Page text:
As a provider of life insurance, your clients look to you for advice regarding their finances. And while you have the right credentials, you strive to continually improve yourself and thereby, the services you provide for you clients.
Of course, everyone has their bad habits. When it’s something innocuous, you don’t expect it to have any ramifications on your effectiveness as an insurance provider. However, some habits have the potential to hurt your business.
With that in mind, here are five bad habits that every insurance provider needs to drop immediately:
1. Talking more than you listen
Yes, you are the insurance expert when you’re meeting with your current or potential clients. However, take a lesson from the pages of sales experts and refrain from talking more than 20 percent of the time. How do you do this? By asking the right questions. This way, you’ll still have full control over the conversation, even while your client is doing most of the talking.
The truth is, most people love to talk about themselves. And someone who feels like they are being listened to will be more likely to trust you, allowing you to more effectively do your job of insurance planning to provide them with the financial protection they need.
2. Using the wrong method of communication
A generation ago, if you wanted to get in touch with someone you had to write a letter, pick up the phone or knock on their door. Now, there are myriad ways that people can communicate, from texting to tweeting. While many of these forms of communication are not appropriate channels for you to contact your clients, you should generally follow your client’s lead when it comes to their preferred form of communication.
For example, many people can’t or prefer not to take personal phone calls during their work day for a variety of reasons, but can quickly and easily respond to an email. Whether you simply ask your clients what the best way to get in touch with them of or feel the situation out, they will get back to you more quickly if you use their preferred method of communication.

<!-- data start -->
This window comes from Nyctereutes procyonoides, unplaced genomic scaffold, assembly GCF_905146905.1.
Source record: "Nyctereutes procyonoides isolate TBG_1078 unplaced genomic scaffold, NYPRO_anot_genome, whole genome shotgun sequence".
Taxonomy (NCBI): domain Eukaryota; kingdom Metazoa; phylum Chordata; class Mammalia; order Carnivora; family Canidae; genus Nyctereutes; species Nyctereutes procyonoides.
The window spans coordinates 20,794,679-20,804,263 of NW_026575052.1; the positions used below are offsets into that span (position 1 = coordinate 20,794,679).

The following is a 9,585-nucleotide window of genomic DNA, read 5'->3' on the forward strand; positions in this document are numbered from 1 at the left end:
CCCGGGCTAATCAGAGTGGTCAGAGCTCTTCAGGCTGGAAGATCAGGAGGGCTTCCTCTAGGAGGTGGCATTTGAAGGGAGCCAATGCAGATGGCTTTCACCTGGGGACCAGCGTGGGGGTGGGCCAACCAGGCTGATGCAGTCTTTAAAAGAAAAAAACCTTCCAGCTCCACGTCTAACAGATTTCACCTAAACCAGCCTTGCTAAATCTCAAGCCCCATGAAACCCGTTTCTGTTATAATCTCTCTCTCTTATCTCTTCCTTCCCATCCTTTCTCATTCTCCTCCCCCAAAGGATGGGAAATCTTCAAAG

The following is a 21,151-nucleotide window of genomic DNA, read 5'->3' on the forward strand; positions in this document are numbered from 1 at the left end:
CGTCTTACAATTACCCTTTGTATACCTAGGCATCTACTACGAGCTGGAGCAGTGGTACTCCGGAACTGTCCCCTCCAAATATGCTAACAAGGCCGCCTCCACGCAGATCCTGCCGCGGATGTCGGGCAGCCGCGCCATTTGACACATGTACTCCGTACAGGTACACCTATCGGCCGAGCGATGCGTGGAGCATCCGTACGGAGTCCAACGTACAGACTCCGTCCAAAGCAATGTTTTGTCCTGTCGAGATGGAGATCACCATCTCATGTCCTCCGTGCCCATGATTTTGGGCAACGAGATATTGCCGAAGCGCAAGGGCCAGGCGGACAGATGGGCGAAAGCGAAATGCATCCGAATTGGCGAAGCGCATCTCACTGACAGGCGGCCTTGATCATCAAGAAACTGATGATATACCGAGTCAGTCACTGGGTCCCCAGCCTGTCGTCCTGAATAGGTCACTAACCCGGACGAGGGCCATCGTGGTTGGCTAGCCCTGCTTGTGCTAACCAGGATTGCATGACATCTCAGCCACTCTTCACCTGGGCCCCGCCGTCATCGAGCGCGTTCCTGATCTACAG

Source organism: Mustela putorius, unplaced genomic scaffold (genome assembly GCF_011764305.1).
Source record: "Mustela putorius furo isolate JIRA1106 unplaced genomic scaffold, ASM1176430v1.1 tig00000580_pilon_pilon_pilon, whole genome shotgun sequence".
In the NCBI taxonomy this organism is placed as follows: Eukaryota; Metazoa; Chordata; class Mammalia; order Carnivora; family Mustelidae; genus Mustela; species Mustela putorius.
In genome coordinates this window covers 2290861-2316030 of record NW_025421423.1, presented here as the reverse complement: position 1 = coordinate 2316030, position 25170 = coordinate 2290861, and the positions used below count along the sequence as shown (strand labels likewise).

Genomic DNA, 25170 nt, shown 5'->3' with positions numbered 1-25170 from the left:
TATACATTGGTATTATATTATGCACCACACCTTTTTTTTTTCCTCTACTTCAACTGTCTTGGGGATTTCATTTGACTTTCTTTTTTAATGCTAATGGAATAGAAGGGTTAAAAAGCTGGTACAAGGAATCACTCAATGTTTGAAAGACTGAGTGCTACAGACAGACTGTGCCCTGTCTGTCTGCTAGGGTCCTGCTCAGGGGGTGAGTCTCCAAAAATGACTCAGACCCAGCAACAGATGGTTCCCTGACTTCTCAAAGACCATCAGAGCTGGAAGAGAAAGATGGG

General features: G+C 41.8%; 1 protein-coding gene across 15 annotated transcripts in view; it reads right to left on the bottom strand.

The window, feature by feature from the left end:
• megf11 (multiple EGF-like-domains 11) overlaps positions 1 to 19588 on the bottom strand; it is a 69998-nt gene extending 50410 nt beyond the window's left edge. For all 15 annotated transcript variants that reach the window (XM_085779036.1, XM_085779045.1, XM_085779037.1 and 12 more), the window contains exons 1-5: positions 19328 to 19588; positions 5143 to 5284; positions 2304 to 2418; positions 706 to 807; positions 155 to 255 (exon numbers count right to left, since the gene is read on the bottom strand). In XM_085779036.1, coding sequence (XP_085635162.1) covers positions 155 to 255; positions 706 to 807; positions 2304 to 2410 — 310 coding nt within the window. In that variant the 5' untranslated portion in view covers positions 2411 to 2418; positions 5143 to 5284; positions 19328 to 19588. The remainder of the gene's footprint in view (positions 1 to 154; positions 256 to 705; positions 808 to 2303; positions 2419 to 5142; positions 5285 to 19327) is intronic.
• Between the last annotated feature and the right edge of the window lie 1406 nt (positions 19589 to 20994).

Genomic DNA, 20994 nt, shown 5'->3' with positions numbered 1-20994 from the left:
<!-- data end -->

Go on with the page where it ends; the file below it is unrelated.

3. Failing to follow up
Quite simply, if you don’t follow up with every potential lead, you risk losing your clients to competitors. When you tell your clients that you will reach out to them in three days to give them time to go over their finances and discuss their options with their loved ones, you absolutely must reach out to them in three days. Failing to do so not only gives them time to go elsewhere, but it will paint you as an unreliable person. No one wants to discuss their life insurance options with someone whom they perceive as unreliable.
Remember that few agreements are reached in just a meeting or two, so remain persistent to make sure your current or future clients are going to get the best possible life insurance benefits: those you provide for them.
4. Pestering or being impatient
The flip side of that coin is that you cannot pester your clients. Deciding on life insurance policies and other major financial decisions is no easy task, so you may need to give your clients some breathing room. But you don’t want to be too distant, so how do you decide how frequently to reach out to your clients? Part of it may just take some gut instincts and the ability to read your clients. Some like to have their hands held through the process while others prefer space.
However, the easiest way to make sure you’re not badgering your clients is to let them know when they can expect to hear back from you. If you say in your email that you hope to hear from them sometime this week and will follow up Monday if they don’t get back to you, a time frame has been established. If they need more time, it gives them the option to tell you so.
5. Don’t waste your own time
You would never want a contractor to waste your valuable time, so why would you misuse your own? Do your best to schedule out every day so you are always being productive and getting something accomplished. Sure, you can build in short breaks here and there, but give yourself goals to reach that will help you stay on track throughout your day.
Bad habits are hard to break for everyone, but taking a look at your own weaknesses will help you improve yourself and better serve your clients.
Editor’s Note: This post was originally published in August 2014 and has been reviewed and updated.